It's almost time to dust off the Lycra and first editions, as this weekend sees the fourth London Super Comic Con celebrate all things comics all over the capital's sprawling Excel Centre down Docklands.
And in between a fairly heavyweight cosplay competition judged by these authoritative-looking people…
…there's an impressive line-up of artists, inkers and tracers ("Your mother was a tracer!") giving talks, autographs and exclusive art opportunities over its two days (March 14-15).
But there are five attendees that stand out as our must-sees at the show. If you're heading down, make sure you check them out. And if you're not… well… erm, maybe you should change your mind…
This acclaimed British comic artist started life working at the Judge Dredd Megazine and 2000AD back in the 90s but saw his career go stellar when he leapt on board Image's Walking Dead juggernaut as artist of #7. With the zombies now a massive hit on telly as well as the page, with two shows taken from the comic, Adlard is on many a must-visit list. He'll be set up at the 'Place in Space' tables (D538-D500)
Recommended book: The Walking Dead
This Canadian artist and writer is currently talk of the town for drawing Chuck Palahniuk’s comic book-only sequel to Fight Club for Dark Horse. But in the past he's worked extensively with suitably cool Scottish writer Grant Morrison on series like Seaguy and Batman & Robin, and with revered US writer Ed Brubaker on Catwoman. He's currently the co-writer on DC’s successful Batgirl series, too, and continues to work with Morrison on The Multiversity.
Recommended book: Seaguy
Son of classic Spider-Man artist John Romita, "Junior" started his career at Marvel and has drawn every one of their major characters over the last 35 years including Punisher, Daredevil, Hulk, X-Men, Thor and, following in his father’s footsteps, even Spider-man. He even co-created the villain Hobgoblin while he was drawing Amazing Spider-Man, the big show-off.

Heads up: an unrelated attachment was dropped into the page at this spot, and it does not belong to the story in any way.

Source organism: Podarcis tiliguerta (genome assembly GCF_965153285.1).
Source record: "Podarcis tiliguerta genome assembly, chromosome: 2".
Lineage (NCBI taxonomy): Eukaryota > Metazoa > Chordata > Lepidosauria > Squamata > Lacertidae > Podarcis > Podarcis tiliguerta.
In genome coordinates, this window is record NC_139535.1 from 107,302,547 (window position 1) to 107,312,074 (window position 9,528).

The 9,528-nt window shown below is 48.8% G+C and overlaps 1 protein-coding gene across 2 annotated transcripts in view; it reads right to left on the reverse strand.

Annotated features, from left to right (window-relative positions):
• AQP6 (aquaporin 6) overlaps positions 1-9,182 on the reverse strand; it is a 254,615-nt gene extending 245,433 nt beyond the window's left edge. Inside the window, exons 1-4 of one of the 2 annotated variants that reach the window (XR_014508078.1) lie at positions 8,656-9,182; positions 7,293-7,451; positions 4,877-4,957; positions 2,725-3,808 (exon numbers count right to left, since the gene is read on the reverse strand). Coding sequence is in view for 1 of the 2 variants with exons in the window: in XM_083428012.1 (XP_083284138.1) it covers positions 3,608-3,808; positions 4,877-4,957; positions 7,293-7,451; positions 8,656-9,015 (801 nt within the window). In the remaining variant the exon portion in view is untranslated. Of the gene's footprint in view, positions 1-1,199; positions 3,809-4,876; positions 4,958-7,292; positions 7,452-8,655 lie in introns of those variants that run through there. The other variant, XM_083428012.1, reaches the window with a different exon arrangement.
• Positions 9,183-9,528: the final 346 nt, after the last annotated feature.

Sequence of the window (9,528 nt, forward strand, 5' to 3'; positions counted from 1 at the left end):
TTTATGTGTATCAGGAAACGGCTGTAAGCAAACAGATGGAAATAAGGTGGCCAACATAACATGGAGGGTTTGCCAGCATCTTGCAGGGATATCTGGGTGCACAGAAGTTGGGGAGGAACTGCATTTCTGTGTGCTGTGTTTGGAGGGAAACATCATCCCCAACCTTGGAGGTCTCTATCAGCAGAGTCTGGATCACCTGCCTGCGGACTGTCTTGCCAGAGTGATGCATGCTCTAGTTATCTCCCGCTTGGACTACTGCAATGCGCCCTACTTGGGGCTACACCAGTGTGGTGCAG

He's been rejuvenated over the past five years, though, creating modern superhero yarn Kick-Ass with Scottish writer Mark Millar, spawning two films so far, and doing the unthinkable: moving from Marvel to DC, where he is currently drawing Superman. Full house!
Recommended graphic novel: Daredevil: The Man Without Fear
Lincolnshire-born Bolland first made an impact thanks to his iconic work on Judge Dredd for 2000AD back in the 80s. This led to Bolland being noticed by DC in the US, where he warmed up on Camelot 3000 before getting a shot at drawing Batman in Alan Moore’s seminal The Killing Joke – only the most important Joker story ever. Over his long career, he has drawn covers for everyone from Wonder Woman to The Invisibles via The Flash, and still contributes to the Batman: Black and White series.
Recommended graphic novel: Batman: The Killing Joke
The granddaddy of all Batman artists, New Yorker Adams started his career in comics back in the 60s and shaped the look of characters like Batman, Green Lantern, Green Arrow and Deadman. Adams has a 50-year career where he has drawn pretty much every iconic character for DC and Marvel – and even got to draw Muhammad Ali in one of the strangest team-ups in comics ever (above). But Batman is still his baby, with two efforst last year: his Odyssey series plus a story in Batman: Black and White.
Recommended comic: Batman Illustrated Volume 2